Kirby Super Star Ultra (Nintendo DS) Review

By Adam Riley 01.01.2010

Review for Kirby Super Star Ultra on Nintendo DS

From Kirby's Dream Land on the Game Boy, way back in August 1992, through to Kirby Mouse Attack in 2006, Nintendo and HAL Laboratory's little, pink ball of a character has had what many would describe as an illustrious career, spanning all sorts of genre, from standard platform outings, puzzle efforts, golfing shenanigans and even pinball and racing. The common denominator, though, is that whatever game Kirby features in, the quality is nearly always of the highest calibre. Now he is back in a special collection package that ties together some of his finest adventures, as well as mixing in a bunch of new features on top to increase its value for money further.

Nintendo has certainly not just lumped together a batch of old Kirby games for this new package, instead taking the originals and spicing things up by throwing in a bunch of extra content to make this feel fresh even for those that bought Kirby Fun Pack on the SNES over a decade ago. For instance, gone are the 2D introductory sequences, with them all being replaced by new 3D versions, as well as a healthy dose of completely new cut-scenes that were not included the first time around. Also, a few touch-screen games have been added to make this feel more of a DS game as opposed to an emulated SNES one. Two of these are mini-games, both testing reactions, as players must choose the card that correctly matches the image shown at the top of the screen in one of them ('Kirby on the Draw'), whilst having to flick bombs and worms away from their conveyor belt to allow Kirby to swallow as much food as possible before the timer runs out in the other ('Snack Tracks'). There is also an adventure where gamers can play as Meta Knight that makes use of the touch-screen. Whereas Kirby can wander around, sucking up enemies and swallowing them to obtain their powers, for Meta Knight it is a case of despatching opposing monsters to store up points on the touch-screen, then once enough have been accrued simply tapping on one of the skills shown to power him up, increase his speed, call another Knight to help out, heal wounds or unleash a devastating Mach Tornado.

For the traditional 2D side-scrolling adventures included, such as Spring Breeze and Dyna-Blade, Kirby can go about his business of sauntering through levels (running when double-tapping on the direction pad), breathing in air to fly around, sucking up enemies and blowing them back out as stars to harm others, or consuming them to take control of their powers (hammer flinging, fire breathing, sword wielding, bike riding, and many more - sucking in two enemies at the same time lets the player choose a random power or create a special new one) all on his own. Or, alternatively, pressing X will turn the current ability he has into a separate side-kick with that power (a 'Helper') so that you have a little extra back-up for the fights ahead. Unlike past Kirby outings, some of the games included here really do pack a punch. Sure, there is still the option to 'cheat' by flying high above everything, but since that saps all enjoyment out of the adventure, clearly it is not advised. Certain games are a walk in the park, but as the player progresses, each new game they come across picks up in the difficulty stakes to ensure there is a decent enough challenge for even veteran gamers.

Screenshot for Kirby Super Star Ultra on Nintendo DS

There is even a little twist where sucking up enemies does not grant Kirby the use of their abilities, in Milky Way Wishes where Kirby must save Pop Star using something called the 'Copy Essence Deluxe', which lets the pink ball-shaped protagonist gather many powers that can then simply be chosen from the touch-screen at the player's will, and there is no fear of being hit and losing the ability as in the other adventures. There are also modes where Kirby must take on each of the game's bosses in a row, or do so as one of the Helper characters, or even take part in a treasure hunt where sixty chests hidden around stages must be uncovered. The range of delights thrown in by Nintendo certainly helps to make this the best Kirby game in terms of value for money, yet on top of that it oozes fun from every pore, delivering a treat for everyone.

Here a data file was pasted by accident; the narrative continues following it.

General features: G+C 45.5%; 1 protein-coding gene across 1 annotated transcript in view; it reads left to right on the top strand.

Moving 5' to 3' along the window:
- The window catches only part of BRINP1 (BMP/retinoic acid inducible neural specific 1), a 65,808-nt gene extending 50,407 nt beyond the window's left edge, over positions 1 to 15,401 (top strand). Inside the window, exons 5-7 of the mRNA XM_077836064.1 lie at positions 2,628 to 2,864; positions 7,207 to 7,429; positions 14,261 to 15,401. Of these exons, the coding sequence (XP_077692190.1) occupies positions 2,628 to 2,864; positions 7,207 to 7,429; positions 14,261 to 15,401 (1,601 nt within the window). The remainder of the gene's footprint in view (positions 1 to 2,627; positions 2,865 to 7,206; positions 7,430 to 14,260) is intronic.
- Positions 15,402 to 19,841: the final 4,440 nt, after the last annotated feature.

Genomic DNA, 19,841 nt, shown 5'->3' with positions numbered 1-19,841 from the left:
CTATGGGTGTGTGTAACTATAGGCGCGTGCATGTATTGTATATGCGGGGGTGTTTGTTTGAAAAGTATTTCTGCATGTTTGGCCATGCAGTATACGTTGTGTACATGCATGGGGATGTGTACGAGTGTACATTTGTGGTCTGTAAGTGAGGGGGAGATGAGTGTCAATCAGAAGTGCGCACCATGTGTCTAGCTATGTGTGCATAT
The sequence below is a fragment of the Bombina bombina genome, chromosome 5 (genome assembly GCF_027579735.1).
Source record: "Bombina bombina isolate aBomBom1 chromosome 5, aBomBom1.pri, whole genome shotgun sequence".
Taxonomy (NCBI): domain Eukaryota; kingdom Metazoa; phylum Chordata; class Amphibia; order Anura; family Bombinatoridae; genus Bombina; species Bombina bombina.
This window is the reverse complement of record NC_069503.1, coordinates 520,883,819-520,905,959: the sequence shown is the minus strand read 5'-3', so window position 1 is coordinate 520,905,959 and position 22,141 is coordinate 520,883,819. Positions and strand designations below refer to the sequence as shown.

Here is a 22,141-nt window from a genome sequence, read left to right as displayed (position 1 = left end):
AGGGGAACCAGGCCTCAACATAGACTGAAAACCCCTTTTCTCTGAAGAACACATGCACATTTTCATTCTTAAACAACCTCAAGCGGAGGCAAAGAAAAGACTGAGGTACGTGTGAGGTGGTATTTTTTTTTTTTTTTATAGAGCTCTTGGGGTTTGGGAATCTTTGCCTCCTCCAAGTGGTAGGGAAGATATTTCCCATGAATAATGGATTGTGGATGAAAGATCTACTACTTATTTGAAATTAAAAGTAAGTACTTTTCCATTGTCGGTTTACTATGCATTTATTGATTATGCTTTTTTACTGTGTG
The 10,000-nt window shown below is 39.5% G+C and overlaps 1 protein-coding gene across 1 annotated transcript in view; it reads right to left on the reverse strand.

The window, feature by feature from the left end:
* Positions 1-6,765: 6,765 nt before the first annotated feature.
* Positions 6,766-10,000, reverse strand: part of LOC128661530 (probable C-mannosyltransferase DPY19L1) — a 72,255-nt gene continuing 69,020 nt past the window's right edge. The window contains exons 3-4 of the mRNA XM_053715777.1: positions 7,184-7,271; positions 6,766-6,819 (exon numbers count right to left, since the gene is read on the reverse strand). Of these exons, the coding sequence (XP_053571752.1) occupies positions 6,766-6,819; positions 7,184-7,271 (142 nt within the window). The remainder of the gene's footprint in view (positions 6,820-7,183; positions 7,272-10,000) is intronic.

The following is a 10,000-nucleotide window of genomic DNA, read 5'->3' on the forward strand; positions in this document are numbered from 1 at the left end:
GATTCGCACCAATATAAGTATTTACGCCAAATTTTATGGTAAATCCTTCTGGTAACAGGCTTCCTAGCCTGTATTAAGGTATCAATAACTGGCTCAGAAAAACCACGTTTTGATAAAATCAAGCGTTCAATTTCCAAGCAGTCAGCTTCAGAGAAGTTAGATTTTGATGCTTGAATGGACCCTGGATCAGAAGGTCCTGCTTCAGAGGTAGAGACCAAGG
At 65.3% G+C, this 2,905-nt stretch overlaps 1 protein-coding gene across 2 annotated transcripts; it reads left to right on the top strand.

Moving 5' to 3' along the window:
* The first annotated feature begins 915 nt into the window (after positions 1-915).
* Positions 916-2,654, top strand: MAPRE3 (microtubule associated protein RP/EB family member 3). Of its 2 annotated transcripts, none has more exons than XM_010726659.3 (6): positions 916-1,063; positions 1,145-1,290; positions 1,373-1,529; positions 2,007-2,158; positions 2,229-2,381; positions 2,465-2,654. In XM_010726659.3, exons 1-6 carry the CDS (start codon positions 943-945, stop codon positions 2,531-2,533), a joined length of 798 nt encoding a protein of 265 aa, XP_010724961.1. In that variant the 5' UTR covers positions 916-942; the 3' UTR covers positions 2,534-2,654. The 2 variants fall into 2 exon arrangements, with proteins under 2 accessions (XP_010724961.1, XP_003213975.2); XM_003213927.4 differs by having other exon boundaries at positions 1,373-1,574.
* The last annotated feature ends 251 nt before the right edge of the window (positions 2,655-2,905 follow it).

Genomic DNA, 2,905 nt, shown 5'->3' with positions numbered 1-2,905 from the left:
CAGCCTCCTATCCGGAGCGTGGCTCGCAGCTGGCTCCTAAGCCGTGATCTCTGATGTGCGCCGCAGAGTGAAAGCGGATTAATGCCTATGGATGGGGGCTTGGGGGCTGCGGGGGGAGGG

HAL has also brought back the multiplayer play-through feature where a friend can jump in to take control of the Helper that follows Kirby across a level. The beauty of it is that only one DS game card is required, making it as simple as having a friend with a DS unit to come along for the ride. Up to four players can also take part in any of the mini-games, so when dedicated solo players have worked their way through every inch of the game, uncovering all of its secrets and achieving the 100% mark, there is indeed still fun to be had with friends. There is just cause for this to be the best-selling Kirby game in Japan for many years (selling over 1.2 million copies so far), so it would be a real shame for Western gamers to miss out on what their Far Eastern counterparts have been sampling in their masses.

Screenshot for Kirby Super Star Ultra on Nintendo DS

Cubed3 Rating

Rated 9 out of 10

Exceptional - Gold Award

Rated 9 out of 10

Kirby Fun Pack on the Super Nintendo was seen to be the pinnacle of platforming goodness back in the mid-1990s. Now Nintendo has taken that template and jazzed it up considerably to ensure that Kirby Super Star Ultra is one of the best Nintendo DS experiences, full stop. Kirby fans and lovers of the platform genre in general should certainly not miss out.


HAL Laboratory




2D Platformer



C3 Score

Rated $score out of 10  9/10

Reader Score

Rated $score out of 10  7/10 (24 Votes)

European release date Out now   North America release date Out now   Japan release date Out now   Australian release date Out now   


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